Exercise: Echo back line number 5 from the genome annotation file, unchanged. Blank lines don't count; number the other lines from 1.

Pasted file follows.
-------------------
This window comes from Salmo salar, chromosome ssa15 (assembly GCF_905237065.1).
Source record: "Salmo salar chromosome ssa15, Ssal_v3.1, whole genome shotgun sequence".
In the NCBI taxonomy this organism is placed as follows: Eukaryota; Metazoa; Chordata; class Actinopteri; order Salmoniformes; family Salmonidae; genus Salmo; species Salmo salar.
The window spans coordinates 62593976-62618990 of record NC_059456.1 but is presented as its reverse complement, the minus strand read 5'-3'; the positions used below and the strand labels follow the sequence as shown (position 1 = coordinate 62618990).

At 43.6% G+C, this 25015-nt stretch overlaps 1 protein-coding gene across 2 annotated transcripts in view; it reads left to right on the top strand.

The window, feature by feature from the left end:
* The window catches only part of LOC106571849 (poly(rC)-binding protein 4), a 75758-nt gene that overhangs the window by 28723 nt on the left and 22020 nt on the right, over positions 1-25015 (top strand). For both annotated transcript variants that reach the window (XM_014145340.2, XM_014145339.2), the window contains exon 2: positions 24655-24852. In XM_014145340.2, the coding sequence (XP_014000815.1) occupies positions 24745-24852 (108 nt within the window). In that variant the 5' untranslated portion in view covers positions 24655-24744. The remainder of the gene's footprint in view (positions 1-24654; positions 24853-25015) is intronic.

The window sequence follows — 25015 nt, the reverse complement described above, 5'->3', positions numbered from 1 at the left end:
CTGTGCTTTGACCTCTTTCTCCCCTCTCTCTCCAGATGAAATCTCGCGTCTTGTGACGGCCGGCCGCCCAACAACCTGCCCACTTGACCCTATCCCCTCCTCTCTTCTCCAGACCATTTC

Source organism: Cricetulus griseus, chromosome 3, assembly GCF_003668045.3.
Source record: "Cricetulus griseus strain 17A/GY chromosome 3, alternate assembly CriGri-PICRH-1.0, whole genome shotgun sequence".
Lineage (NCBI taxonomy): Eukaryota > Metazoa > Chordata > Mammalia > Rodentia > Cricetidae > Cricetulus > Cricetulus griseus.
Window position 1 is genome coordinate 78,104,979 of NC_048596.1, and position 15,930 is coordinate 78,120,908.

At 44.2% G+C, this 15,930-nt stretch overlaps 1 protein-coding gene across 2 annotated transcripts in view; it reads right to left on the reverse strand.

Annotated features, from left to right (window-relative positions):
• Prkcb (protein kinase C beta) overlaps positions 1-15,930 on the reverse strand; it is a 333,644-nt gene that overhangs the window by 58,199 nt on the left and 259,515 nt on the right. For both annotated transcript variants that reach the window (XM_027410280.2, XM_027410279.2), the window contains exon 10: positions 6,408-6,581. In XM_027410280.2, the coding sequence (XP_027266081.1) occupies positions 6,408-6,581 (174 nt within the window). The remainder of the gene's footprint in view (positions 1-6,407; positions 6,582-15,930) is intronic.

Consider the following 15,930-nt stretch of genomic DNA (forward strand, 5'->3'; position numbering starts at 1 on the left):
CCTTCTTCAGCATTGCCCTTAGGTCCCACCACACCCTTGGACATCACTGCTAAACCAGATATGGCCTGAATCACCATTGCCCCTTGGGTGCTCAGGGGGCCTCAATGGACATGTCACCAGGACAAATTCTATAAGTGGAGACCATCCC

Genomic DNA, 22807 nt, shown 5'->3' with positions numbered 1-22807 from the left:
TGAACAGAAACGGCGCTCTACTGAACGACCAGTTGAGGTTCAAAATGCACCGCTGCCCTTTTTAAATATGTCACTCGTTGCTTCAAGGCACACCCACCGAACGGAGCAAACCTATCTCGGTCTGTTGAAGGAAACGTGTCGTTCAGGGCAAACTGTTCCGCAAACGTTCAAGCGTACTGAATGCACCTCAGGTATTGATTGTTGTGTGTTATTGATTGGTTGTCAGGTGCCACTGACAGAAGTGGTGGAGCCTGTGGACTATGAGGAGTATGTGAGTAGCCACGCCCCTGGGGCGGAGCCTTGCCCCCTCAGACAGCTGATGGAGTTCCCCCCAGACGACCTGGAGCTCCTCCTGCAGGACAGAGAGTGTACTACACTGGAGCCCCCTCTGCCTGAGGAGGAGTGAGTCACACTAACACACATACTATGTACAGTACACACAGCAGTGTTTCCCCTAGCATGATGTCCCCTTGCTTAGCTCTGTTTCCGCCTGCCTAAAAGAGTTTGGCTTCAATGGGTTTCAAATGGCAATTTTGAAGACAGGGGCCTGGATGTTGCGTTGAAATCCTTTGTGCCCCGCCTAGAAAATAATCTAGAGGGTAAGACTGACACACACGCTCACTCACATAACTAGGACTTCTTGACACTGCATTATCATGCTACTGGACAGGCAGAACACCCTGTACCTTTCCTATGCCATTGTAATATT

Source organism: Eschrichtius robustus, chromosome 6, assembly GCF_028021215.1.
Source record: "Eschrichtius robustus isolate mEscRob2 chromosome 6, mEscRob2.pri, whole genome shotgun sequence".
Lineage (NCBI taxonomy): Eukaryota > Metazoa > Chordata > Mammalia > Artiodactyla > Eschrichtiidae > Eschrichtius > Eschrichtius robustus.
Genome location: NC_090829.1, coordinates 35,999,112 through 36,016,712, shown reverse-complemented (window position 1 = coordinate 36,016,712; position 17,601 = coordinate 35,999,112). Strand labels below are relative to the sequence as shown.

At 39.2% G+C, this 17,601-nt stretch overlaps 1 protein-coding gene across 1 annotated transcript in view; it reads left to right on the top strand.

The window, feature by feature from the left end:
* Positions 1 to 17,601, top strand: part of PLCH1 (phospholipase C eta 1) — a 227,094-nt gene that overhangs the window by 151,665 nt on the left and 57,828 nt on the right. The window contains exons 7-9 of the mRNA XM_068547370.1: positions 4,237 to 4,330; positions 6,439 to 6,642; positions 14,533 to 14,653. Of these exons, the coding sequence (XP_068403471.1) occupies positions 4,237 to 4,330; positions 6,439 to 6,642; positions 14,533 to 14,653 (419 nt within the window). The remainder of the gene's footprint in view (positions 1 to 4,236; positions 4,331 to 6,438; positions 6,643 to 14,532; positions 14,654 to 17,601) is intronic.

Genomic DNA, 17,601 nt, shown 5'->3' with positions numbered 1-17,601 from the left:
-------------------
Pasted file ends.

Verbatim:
At 43.6% G+C, this 25015-nt stretch overlaps 1 protein-coding gene across 2 annotated transcripts in view; it reads left to right on the top strand.